Compact plants by playing with climate and light
The height of flowering potted- and bedding plants can be controlled by targeted use of climate and light.
The use of growth inhibitors is under pressure and that is boosting the search for different ways to keep potted- and bedding plants compact. Insight into this is growing but the perfect alternative to growth regulators has still not been found.
Plants stretch for two reasons: to rise above their neighbours and in so doing benefit more from the light, and secondly to display their flowers well to pollinators. In both cases the plant hormones “gibberellins” play the main role. There are about 125 gibberellins, of which a large proportion does not appear to be biologically active, but much is still unknown. In particular, insight has yet to grow into the control of flowering through the interplay between gibberellins, other plant hormones, sugars and proteins.
This lack of understanding is also why it's not so easy to steer without using inhibitors. The growth inhibitors work against the production of gibberellins and that usually leads to compactness, but surprises occur frequently. This can be due to the interaction with a climate factor or due to the biological clock of the plant.
Steering with climate, water supply and fertilisation
Environmental factors that can influence compactness are: light intensity, light colour, temperature gradient, watering, EC and fertilisation. In this article we mainly focus on light, but firstly a few words about the other factors. In practise we know that growing on the dry side, high EC and low phosphate fertilisation keep plants more compact. Also the difference between day and night temperatures is important. If it is warmer at night than during the day, this often has an inhibitory effect on height. In addition, a sudden drop in temperature at the beginning of the day can cause that too.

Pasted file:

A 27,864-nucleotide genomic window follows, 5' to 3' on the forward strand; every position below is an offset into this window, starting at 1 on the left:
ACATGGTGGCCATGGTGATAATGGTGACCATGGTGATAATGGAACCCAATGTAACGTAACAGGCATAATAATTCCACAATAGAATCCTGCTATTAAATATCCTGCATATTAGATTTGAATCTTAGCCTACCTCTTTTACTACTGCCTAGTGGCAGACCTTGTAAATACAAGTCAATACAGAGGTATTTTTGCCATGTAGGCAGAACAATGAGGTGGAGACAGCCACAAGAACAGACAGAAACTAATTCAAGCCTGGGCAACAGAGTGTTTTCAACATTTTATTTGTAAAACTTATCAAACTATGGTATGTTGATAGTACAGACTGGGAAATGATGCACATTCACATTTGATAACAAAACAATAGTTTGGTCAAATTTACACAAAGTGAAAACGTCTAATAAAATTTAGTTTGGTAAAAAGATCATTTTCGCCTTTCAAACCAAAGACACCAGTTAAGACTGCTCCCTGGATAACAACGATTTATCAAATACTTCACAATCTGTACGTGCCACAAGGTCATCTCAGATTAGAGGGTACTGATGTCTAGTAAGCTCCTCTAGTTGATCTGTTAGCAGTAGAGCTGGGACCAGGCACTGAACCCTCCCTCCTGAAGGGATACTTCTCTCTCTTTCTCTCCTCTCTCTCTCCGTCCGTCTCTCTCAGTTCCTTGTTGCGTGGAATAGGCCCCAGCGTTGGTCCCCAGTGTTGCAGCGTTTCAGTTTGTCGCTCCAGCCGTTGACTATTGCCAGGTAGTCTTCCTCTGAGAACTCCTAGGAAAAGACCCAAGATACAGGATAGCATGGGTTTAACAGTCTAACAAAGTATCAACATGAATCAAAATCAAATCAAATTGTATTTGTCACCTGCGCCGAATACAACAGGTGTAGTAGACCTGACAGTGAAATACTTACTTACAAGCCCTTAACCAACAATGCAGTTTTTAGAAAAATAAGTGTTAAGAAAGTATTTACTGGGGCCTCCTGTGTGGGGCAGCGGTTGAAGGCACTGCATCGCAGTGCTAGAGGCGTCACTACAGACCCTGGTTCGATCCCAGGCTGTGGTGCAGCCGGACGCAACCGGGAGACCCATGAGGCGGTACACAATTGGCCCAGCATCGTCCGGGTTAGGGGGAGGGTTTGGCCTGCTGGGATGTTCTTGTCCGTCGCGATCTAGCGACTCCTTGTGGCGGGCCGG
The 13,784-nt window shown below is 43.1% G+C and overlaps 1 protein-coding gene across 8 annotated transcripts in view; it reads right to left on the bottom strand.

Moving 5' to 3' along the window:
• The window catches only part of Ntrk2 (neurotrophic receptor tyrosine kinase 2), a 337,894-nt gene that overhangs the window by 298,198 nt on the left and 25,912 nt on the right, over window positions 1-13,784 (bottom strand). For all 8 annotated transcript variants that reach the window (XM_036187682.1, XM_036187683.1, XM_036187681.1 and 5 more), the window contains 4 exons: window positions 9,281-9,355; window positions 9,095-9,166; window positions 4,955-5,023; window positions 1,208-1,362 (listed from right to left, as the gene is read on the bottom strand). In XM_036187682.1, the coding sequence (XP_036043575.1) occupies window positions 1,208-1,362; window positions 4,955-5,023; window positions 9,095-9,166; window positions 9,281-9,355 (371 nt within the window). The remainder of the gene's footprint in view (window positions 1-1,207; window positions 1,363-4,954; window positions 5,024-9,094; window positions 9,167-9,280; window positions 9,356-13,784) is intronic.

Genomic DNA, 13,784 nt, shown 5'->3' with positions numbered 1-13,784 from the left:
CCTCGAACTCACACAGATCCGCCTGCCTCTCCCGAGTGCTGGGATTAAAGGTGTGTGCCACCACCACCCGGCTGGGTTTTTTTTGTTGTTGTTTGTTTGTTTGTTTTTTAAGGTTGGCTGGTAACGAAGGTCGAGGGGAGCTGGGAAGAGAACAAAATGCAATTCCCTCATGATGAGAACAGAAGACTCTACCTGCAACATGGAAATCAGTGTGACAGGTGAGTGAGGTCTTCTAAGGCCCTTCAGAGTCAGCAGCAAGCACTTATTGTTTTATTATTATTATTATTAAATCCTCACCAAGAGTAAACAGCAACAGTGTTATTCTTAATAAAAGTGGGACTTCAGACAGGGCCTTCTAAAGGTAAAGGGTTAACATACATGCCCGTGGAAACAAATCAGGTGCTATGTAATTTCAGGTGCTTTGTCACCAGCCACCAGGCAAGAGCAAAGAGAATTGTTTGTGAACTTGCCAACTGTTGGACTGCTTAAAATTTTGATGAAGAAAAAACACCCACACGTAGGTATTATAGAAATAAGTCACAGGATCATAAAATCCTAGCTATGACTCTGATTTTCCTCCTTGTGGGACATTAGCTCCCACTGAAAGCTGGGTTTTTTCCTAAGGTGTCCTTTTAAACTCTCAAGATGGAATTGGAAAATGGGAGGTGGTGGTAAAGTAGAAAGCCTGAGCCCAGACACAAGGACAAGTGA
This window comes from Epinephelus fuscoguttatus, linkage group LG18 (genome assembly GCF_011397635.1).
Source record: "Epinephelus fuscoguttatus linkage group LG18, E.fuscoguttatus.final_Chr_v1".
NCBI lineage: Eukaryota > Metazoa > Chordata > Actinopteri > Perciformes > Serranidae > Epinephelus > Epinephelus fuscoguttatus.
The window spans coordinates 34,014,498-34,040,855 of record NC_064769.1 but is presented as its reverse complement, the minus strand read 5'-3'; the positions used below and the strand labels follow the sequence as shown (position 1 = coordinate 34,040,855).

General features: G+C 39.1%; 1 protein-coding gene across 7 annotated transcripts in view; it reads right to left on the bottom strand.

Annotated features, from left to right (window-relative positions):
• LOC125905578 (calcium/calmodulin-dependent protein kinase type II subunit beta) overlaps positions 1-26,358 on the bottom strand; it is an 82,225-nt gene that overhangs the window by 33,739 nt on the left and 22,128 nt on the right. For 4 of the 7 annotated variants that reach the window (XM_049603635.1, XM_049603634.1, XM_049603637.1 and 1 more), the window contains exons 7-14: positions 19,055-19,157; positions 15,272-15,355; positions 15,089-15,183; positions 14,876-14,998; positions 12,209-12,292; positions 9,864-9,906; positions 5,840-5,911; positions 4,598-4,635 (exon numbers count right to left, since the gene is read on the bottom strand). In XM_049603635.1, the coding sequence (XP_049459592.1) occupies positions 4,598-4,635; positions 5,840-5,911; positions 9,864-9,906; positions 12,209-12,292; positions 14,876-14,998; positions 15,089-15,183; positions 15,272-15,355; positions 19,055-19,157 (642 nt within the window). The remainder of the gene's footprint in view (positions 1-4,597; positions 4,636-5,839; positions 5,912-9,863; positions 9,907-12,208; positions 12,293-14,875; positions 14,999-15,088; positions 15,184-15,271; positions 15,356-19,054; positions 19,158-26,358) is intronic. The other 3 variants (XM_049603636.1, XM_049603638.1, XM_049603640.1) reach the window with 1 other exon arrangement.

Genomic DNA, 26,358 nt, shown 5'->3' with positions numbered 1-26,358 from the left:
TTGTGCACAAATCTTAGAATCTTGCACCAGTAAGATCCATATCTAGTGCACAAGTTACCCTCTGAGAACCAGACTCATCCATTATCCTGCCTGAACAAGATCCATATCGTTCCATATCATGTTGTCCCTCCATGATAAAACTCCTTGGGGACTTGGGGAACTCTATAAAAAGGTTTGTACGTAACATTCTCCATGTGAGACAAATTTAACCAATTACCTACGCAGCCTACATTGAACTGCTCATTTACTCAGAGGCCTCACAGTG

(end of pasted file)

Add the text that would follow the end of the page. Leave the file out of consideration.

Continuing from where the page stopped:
The greenhouse temperature has a big effect and is definitely a control instrument, assuming the grower is able to manage the temperature. ReduSol, ReduHeat and ReduFuse IR can help in this respect.
Steering with light
The relationship between light intensity and temperature is especially important. High light intensity leads to stocky plants. So basically it is beneficial to allow a lot of light into the greenhouse. At that time a rising temperature is less worrying. But many of these plants are also sensitive to light and the grower therefore tends to limit the light level by applying a coating to the roof or by screening.
Research by Wageningen University & Research shows that many potted plants benefit from a higher light level under a number of conditions: the light should be diffuse (achieved by using ReduFuse); humidity should not fall too much; and plant temperature should not rise too much (achieved by using ReduFuse IR).